My brother got to know the bartender, Carlos, at our hotel who invited us to spend an afternoon having lunch with him and his family. Outside of Lima, learning english is one of the keys to earning a decent living in Peru. Carlos and his family were all very curious about America and eager to see our country, but it was also apparent that even visiting the United States is out of reach for all but the rich in a country like Peru.

Inca traditions are proudly carried forward today by Peruvians and the clothing is dominated by all things Alpaca - a North American form of camel. I have never seen so many hats, gloves, bags, rugs, masks, scarves, etc. You can outfit an entire family at a Peruvian market with about a months's worth of clothes for about $200.

My visit to the Inca markets was eye opening. You are first greeting by entire pig's bodies splayed open and various animal parts and organs. If you want a slice, they whip out the saw and saw off a chunk for you. There were piles of vegetables, spices, beans, & corn everywhere. Rows and rows of ignots of chocoloate were laid out. Women were working on clothing with old school Singer sewing machines nonstop. As you walk, everyone says "Amigo, tienes un precio especial para tu" (Friend, I have a special price for you) - of course, NOTHING has a price tag on it in Peru.



Lastly, I can't finish this without saying something about Machu Picchu. I took this trip with my brother, sister, sister in-law, and my father because my dad has always wanted to see Machu Picchu. I can't begin to explain how profoundly unique and incredible Machu Picchu is. The ruins sit on a "penninsula" of a mountain, surrounded on three sides by the Urubamba River 2,000 feet down. You are surrounded by mountains 3,000 to 4,000 feet above you on all sides. You are surrounded by sounds of rushing water at all times. It is a cathedral of nature.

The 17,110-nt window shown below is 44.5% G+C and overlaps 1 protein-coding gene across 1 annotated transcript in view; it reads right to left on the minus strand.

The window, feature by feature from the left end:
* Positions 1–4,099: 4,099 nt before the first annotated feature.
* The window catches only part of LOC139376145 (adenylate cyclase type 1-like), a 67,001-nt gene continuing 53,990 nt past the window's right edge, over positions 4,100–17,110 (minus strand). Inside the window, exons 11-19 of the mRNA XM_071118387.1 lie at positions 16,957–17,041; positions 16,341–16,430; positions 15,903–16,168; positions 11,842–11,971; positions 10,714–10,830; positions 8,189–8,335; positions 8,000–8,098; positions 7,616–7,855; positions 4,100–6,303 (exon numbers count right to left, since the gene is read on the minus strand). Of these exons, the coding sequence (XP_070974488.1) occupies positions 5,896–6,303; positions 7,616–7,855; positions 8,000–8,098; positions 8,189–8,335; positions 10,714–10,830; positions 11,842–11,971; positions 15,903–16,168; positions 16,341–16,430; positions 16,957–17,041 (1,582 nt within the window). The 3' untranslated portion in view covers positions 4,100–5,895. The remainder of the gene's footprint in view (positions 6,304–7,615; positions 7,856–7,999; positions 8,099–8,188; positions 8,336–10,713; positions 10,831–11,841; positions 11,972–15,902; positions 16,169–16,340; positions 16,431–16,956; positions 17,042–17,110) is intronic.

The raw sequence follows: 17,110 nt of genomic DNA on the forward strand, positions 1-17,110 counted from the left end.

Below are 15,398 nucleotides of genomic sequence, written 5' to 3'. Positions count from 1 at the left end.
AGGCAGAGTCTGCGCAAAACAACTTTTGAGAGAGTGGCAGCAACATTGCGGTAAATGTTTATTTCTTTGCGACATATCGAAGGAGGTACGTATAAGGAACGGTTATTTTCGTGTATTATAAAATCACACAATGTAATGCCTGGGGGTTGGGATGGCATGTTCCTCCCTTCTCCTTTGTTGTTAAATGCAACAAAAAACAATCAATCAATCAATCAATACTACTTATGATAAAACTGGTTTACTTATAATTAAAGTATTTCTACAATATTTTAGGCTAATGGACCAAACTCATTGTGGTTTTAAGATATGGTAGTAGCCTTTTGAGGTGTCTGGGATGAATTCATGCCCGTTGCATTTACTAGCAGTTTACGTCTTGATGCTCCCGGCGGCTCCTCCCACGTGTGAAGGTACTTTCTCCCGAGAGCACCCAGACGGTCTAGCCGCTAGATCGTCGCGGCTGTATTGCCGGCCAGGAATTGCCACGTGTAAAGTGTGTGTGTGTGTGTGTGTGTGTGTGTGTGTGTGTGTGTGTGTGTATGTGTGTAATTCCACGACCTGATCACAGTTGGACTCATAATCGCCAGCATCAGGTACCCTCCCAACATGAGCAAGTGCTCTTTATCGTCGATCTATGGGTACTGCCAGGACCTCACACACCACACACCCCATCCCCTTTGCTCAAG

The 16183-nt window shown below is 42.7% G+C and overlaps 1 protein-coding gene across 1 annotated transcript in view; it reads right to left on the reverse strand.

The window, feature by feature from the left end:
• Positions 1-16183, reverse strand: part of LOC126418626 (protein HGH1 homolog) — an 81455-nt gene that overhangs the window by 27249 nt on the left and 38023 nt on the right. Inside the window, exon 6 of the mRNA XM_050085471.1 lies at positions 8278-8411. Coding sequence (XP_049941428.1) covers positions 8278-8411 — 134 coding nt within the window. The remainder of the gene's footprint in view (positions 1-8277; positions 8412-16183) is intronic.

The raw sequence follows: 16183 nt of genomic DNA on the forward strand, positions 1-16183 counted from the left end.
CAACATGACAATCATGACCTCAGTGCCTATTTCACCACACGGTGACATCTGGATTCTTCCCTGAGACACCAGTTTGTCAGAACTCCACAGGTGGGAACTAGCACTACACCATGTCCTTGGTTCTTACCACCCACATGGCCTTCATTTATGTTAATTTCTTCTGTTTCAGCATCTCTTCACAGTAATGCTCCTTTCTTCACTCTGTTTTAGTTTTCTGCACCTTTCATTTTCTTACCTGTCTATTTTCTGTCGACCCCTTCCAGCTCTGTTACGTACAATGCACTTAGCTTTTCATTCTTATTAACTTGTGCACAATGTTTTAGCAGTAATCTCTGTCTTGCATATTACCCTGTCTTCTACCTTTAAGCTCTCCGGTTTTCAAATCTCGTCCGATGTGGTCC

The point of the penninsula has a steep mountain called Wayanpicchu. When I saw that it had a "trail," of course, I had to climb it. The "trail" is basically a series of switchbacks that end at a staircase which pretty much goes straight up - it's also not up to code - no railing, even stair height or grip strips. On top of this mountain, the Inca built a guardhouse, terraces for growing food and facilities. It was just incredible.

The Inca basically carved off the top of the mountain and built a fortified city on top with terraces running down cliffs to the river for growing food. It was "discovered" by American historian Hiram Bingham in 1911 after a child led his him up a staircase. The City lies at the end of The Inca Trail which is a stone road that runs from Cusco. Many people spend 4 days backpacking up and through the Intipuku - the Sun Gate - which frames the sun into Machu Picchu's Sun Temple on the Winter Solstice.

If you ever have a chance to go to Peru - GO.